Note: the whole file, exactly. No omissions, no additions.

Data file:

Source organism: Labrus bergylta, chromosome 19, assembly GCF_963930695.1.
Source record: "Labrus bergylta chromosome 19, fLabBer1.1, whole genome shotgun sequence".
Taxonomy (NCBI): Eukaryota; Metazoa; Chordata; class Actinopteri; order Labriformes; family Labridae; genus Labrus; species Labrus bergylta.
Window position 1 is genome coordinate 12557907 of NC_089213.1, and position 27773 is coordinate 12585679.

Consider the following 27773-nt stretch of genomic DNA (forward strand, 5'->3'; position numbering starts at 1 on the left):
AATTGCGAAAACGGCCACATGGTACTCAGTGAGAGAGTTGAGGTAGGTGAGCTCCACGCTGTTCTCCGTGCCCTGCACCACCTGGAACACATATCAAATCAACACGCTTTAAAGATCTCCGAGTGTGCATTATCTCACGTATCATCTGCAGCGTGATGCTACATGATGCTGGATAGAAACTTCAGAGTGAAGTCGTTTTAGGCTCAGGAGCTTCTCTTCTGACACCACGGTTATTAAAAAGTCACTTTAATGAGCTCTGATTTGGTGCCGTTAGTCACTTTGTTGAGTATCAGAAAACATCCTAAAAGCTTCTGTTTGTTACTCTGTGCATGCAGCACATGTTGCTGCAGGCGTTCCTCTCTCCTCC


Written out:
Source organism: Labrus bergylta, chromosome 19, assembly GCF_963930695.1.
Source record: "Labrus bergylta chromosome 19, fLabBer1.1, whole genome shotgun sequence".
Taxonomy (NCBI): Eukaryota; Metazoa; Chordata; class Actinopteri; order Labriformes; family Labridae; genus Labrus; species Labrus bergylta.
Window position 1 is genome coordinate 12557907 of NC_089213.1, and position 27773 is coordinate 12585679.

Consider the following 27773-nt stretch of genomic DNA (forward strand, 5'->3'; position numbering starts at 1 on the left):
AATTGCGAAAACGGCCACATGGTACTCAGTGAGAGAGTTGAGGTAGGTGAGCTCCACGCTGTTCTCCGTGCCCTGCACCACCTGGAACACATATCAAATCAACACGCTTTAAAGATCTCCGAGTGTGCATTATCTCACGTATCATCTGCAGCGTGATGCTACATGATGCTGGATAGAAACTTCAGAGTGAAGTCGTTTTAGGCTCAGGAGCTTCTCTTCTGACACCACGGTTATTAAAAAGTCACTTTAATGAGCTCTGATTTGGTGCCGTTAGTCACTTTGTTGAGTATCAGAAAACATCCTAAAAGCTTCTGTTTGTTACTCTGTGCATGCAGCACATGTTGCTGCAGGCGTTCCTCTCTCCTCC